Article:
In other words, “What does THIS/do YOU mean about ME?” every second of every day. Exhausting.

And, if you’re sad and incapable and empty inside… mirrors are terrifying. Especially if they’re smarter than you and wiser than you, they will show you for who you really are.

IMO, it’s not that it’s “the tech world” specially, but that narcissists are everywhere, and narcissists especially love to manipulate people like things, and people are complex, and therefore complex things that they can manipulate are also very attractive. Alas, “things they can manipulate” is the very textbook definition of programming.

It’s also the definition of a lot of other things, like education, medicine and politics, but people there are forced by expensive schooling and seriously punitive norms to pretend that they don’t like the manipulation best of all.

I think our narcissists are the DUMBEST narcissists. Thank goodness for that. Powerful narcissists manage those around them, weak ones must figure out strategies to keep the stronger personalities at bay.

Tech Narcissists were lured in by the promise of easy riches just for “being smart” and stroking that tells them they’re special, like caged lions, too good, too precious to work in a job or work on anything long-term and stick with it or lol that stuff is for old people and women. (In short: they are baby narcissists being manipulated by masters.)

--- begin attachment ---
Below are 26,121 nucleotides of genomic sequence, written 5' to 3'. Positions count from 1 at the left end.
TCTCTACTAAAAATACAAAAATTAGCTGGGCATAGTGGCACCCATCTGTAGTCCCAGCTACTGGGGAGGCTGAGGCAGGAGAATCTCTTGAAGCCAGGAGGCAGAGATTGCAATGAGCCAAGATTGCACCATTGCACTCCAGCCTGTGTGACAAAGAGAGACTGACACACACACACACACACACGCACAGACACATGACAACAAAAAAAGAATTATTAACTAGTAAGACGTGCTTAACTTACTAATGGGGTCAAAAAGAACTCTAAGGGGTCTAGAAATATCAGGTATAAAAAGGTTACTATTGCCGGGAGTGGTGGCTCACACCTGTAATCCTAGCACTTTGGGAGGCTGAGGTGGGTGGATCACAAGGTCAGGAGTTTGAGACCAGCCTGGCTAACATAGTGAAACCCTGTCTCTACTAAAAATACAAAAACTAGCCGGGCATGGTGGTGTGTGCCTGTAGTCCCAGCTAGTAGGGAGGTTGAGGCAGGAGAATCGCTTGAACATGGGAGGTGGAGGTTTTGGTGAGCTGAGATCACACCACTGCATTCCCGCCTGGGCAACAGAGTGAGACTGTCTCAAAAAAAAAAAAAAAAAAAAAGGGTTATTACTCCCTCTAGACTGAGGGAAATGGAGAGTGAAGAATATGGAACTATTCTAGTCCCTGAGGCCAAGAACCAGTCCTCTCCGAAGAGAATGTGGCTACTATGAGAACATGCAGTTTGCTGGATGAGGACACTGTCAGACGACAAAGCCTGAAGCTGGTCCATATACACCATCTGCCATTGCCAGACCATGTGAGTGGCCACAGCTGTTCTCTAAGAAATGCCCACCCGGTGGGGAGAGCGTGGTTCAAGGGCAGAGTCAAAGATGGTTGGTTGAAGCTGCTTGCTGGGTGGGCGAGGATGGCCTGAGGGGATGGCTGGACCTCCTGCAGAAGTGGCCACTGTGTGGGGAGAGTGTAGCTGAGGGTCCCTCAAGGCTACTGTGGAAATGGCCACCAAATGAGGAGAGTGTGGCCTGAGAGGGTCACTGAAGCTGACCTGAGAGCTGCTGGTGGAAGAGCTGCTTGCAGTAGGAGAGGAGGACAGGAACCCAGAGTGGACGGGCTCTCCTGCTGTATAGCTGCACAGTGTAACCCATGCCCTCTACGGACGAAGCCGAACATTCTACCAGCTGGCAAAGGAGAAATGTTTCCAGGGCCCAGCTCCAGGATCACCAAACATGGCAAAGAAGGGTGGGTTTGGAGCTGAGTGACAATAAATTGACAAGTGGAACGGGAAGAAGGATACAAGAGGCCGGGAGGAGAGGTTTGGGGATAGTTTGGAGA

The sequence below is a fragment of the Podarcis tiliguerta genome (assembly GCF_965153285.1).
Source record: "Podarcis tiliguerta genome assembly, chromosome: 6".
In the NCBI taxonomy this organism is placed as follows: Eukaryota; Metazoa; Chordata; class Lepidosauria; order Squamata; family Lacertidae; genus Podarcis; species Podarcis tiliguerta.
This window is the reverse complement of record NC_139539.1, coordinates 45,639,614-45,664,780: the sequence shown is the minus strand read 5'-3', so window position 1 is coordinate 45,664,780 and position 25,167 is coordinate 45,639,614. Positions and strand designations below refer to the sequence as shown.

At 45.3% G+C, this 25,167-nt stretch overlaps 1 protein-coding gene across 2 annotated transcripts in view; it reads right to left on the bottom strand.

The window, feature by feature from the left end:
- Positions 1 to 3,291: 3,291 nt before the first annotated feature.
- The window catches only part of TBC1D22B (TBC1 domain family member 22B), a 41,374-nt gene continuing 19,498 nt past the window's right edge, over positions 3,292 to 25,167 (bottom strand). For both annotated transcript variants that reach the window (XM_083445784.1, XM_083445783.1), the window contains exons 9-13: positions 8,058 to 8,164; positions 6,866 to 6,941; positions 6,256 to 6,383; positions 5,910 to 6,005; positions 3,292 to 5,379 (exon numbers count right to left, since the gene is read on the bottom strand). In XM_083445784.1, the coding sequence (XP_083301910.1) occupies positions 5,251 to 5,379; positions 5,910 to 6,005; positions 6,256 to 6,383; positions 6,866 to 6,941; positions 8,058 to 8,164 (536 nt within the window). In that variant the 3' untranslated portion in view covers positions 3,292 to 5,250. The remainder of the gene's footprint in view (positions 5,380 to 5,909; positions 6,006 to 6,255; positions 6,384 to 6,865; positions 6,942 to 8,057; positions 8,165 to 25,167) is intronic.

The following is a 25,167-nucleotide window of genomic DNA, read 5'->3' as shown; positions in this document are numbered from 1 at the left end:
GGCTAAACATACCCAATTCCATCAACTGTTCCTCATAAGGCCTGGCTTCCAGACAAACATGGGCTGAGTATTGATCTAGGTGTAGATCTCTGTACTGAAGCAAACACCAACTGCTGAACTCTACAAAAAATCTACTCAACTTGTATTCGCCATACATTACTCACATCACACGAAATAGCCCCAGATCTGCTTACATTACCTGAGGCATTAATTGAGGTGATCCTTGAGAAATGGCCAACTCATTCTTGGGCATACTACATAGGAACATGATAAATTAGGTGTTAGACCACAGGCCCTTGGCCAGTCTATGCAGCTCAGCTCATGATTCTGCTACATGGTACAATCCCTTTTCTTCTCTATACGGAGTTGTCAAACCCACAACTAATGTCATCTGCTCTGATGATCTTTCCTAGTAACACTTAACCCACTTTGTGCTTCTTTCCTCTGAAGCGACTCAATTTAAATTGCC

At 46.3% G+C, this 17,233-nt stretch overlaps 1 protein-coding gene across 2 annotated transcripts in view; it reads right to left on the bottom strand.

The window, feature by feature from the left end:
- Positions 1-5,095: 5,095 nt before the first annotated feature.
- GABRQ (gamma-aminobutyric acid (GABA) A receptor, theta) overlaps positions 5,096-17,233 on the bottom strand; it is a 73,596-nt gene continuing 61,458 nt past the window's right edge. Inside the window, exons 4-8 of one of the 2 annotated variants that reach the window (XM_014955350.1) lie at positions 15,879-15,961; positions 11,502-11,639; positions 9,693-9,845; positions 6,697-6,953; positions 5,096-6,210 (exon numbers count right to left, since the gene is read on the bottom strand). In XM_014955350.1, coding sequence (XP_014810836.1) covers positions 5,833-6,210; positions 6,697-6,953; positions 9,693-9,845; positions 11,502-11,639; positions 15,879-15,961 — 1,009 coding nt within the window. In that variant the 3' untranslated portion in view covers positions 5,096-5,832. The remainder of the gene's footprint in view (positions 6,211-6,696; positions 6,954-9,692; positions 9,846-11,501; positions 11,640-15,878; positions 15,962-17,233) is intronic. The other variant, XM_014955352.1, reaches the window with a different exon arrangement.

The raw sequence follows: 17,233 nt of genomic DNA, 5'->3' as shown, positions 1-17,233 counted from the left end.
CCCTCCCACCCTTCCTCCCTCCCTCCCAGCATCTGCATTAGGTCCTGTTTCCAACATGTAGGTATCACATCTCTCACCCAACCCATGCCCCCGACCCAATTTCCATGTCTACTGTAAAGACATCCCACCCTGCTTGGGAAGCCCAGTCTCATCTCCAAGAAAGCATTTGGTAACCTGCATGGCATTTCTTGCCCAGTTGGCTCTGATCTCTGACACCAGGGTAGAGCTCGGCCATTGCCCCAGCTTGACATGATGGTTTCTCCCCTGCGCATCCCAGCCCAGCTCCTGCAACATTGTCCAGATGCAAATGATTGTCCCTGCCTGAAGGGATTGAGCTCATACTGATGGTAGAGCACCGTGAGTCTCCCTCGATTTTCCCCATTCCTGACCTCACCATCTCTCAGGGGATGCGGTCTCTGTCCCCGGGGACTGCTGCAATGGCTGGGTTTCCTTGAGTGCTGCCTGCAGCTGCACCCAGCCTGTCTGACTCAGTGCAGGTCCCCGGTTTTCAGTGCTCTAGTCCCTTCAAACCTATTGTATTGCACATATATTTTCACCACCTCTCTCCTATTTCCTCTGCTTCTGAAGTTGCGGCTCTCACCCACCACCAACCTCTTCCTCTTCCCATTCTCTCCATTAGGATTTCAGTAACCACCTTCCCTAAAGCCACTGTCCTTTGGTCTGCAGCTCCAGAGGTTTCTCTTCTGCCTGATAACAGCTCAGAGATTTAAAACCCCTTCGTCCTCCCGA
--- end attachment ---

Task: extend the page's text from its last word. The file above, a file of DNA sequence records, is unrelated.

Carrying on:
And they work themselves to death because they are literally that empty.

So the question becomes:

Should we harass and punish them until they wise up and hide it?

Or… be glad that they’re so dumb they let it all hang out?

I’m of the opinion that outing them and their tactics to the people they “hate” (the scary scary mirrors!) is the place to start, followed up by educating people how not to fall for their tricks, and then, helping non-narcs build businesses & structures to circumvent them.

I mean, really, when you examine the lifestyles and accumulated comments of these startup ceos et al, the picture is pretty clear. And it’s pretty pathetic. Most people who might be fooled by momentary sparkle will end up disgusted. They don’t want to be like that.

That’s how I approach my anti-startup business writing, for example, and that makes an impact in that it helps my readers see thru the myths and then create something for themselves, instead of selling themselves to the aforementioned system.

Nothing enrages a narcissist more than people just gettin’ on gettin’ on… without him.

I meant to add: It’s better that their idiotic posturing currently takes place in the light. That way we can point at it, and use it to educate the people who *can* change… people who would otherwise end up as narcissists’ fodder.

Forcing the tech narcissists to hide their behavior will only make them craftier & more covert.

@joey technically this extract from Dave is true.
He does not say that you will be, but that it is possible.
And he is grounded in that not by virtue of potential possibility but also from actual experience.

What is striking his how his article is subverted and lead to a conclusion which only exists in the accuser’s mind.

This is the tend in anglosaxon world: don’t talk, don’t day anything, otherwise some mob will extrapolate with their own twisted mind and accuse you of their own turpitudes.

That leads to a dual world: one with only fake representation.
And one with reality whose knowledge is only shared among private elite.

This will of not offending is actually not very moral at all, at least in some culture.